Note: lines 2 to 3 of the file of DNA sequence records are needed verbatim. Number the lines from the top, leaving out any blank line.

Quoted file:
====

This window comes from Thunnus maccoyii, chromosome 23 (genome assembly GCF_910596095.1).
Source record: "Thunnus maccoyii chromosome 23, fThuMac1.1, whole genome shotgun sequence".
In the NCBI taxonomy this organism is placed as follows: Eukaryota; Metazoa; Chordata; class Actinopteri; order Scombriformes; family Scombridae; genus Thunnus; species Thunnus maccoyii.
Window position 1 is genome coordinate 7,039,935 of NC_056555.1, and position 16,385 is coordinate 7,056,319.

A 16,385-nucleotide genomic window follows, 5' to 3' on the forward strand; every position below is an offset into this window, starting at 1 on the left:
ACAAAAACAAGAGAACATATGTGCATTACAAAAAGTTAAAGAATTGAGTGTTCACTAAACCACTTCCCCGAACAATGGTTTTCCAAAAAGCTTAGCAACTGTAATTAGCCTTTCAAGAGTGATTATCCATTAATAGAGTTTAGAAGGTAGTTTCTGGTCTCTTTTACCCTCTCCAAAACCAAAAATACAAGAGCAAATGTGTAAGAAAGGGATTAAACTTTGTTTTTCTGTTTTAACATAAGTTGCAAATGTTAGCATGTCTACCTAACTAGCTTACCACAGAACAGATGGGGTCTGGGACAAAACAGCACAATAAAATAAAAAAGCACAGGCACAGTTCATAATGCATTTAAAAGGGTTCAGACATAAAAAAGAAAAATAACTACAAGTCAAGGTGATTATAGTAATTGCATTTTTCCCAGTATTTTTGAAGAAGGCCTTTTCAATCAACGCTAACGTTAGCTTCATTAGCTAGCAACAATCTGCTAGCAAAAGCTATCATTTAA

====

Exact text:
Source record: "Thunnus maccoyii chromosome 23, fThuMac1.1, whole genome shotgun sequence".
In the NCBI taxonomy this organism is placed as follows: Eukaryota; Metazoa; Chordata; class Actinopteri; order Scombriformes; family Scombridae; genus Thunnus; species Thunnus maccoyii.